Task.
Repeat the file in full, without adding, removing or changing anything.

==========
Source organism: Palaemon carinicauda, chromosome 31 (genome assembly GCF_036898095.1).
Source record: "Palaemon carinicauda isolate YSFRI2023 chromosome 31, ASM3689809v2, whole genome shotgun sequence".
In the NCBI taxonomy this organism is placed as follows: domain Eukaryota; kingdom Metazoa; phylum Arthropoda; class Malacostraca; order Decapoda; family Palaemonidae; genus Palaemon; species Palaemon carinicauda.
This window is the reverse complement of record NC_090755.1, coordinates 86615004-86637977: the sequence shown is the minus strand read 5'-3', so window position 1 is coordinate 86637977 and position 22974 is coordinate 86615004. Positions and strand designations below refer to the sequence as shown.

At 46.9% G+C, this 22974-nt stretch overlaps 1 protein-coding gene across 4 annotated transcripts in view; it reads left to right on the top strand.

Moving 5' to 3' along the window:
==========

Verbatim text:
Source organism: Palaemon carinicauda, chromosome 31 (genome assembly GCF_036898095.1).
Source record: "Palaemon carinicauda isolate YSFRI2023 chromosome 31, ASM3689809v2, whole genome shotgun sequence".
In the NCBI taxonomy this organism is placed as follows: domain Eukaryota; kingdom Metazoa; phylum Arthropoda; class Malacostraca; order Decapoda; family Palaemonidae; genus Palaemon; species Palaemon carinicauda.
This window is the reverse complement of record NC_090755.1, coordinates 86615004-86637977: the sequence shown is the minus strand read 5'-3', so window position 1 is coordinate 86637977 and position 22974 is coordinate 86615004. Positions and strand designations below refer to the sequence as shown.

At 46.9% G+C, this 22974-nt stretch overlaps 1 protein-coding gene across 4 annotated transcripts in view; it reads left to right on the top strand.

Moving 5' to 3' along the window: